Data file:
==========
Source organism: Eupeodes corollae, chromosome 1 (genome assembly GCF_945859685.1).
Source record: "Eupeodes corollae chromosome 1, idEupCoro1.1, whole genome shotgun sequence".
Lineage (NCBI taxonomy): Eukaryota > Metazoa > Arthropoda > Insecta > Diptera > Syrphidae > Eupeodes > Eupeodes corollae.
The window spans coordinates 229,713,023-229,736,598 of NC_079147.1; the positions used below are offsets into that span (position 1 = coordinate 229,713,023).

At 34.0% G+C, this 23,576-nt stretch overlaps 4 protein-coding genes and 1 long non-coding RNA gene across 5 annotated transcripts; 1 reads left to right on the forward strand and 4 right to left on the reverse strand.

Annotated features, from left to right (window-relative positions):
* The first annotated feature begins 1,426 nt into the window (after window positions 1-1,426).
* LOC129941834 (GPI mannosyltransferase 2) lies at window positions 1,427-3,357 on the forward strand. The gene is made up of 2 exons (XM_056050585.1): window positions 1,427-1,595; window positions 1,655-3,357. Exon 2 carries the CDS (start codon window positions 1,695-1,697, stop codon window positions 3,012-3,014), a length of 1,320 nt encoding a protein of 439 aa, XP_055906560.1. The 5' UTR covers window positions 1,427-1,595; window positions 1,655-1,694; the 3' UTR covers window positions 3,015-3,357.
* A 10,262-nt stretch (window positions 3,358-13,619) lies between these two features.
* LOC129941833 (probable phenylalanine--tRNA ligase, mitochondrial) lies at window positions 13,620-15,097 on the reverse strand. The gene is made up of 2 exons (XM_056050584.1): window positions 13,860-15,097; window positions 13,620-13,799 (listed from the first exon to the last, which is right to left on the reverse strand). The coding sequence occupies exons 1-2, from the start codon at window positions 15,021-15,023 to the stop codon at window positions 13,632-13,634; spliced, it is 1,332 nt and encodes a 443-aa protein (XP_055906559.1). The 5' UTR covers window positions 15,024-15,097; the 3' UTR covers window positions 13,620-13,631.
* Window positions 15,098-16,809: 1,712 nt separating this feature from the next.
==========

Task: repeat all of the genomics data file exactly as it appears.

Source organism: Eupeodes corollae, chromosome 1 (genome assembly GCF_945859685.1).
Source record: "Eupeodes corollae chromosome 1, idEupCoro1.1, whole genome shotgun sequence".
Lineage (NCBI taxonomy): Eukaryota > Metazoa > Arthropoda > Insecta > Diptera > Syrphidae > Eupeodes > Eupeodes corollae.
The window spans coordinates 229,713,023-229,736,598 of NC_079147.1; the positions used below are offsets into that span (position 1 = coordinate 229,713,023).

At 34.0% G+C, this 23,576-nt stretch overlaps 4 protein-coding genes and 1 long non-coding RNA gene across 5 annotated transcripts; 1 reads left to right on the forward strand and 4 right to left on the reverse strand.

Annotated features, from left to right (window-relative positions):
* The first annotated feature begins 1,426 nt into the window (after window positions 1-1,426).
* LOC129941834 (GPI mannosyltransferase 2) lies at window positions 1,427-3,357 on the forward strand. The gene is made up of 2 exons (XM_056050585.1): window positions 1,427-1,595; window positions 1,655-3,357. Exon 2 carries the CDS (start codon window positions 1,695-1,697, stop codon window positions 3,012-3,014), a length of 1,320 nt encoding a protein of 439 aa, XP_055906560.1. The 5' UTR covers window positions 1,427-1,595; window positions 1,655-1,694; the 3' UTR covers window positions 3,015-3,357.
* A 10,262-nt stretch (window positions 3,358-13,619) lies between these two features.
* LOC129941833 (probable phenylalanine--tRNA ligase, mitochondrial) lies at window positions 13,620-15,097 on the reverse strand. The gene is made up of 2 exons (XM_056050584.1): window positions 13,860-15,097; window positions 13,620-13,799 (listed from the first exon to the last, which is right to left on the reverse strand). The coding sequence occupies exons 1-2, from the start codon at window positions 15,021-15,023 to the stop codon at window positions 13,632-13,634; spliced, it is 1,332 nt and encodes a 443-aa protein (XP_055906559.1). The 5' UTR covers window positions 15,024-15,097; the 3' UTR covers window positions 13,620-13,631.
* Window positions 15,098-16,809: 1,712 nt separating this feature from the next.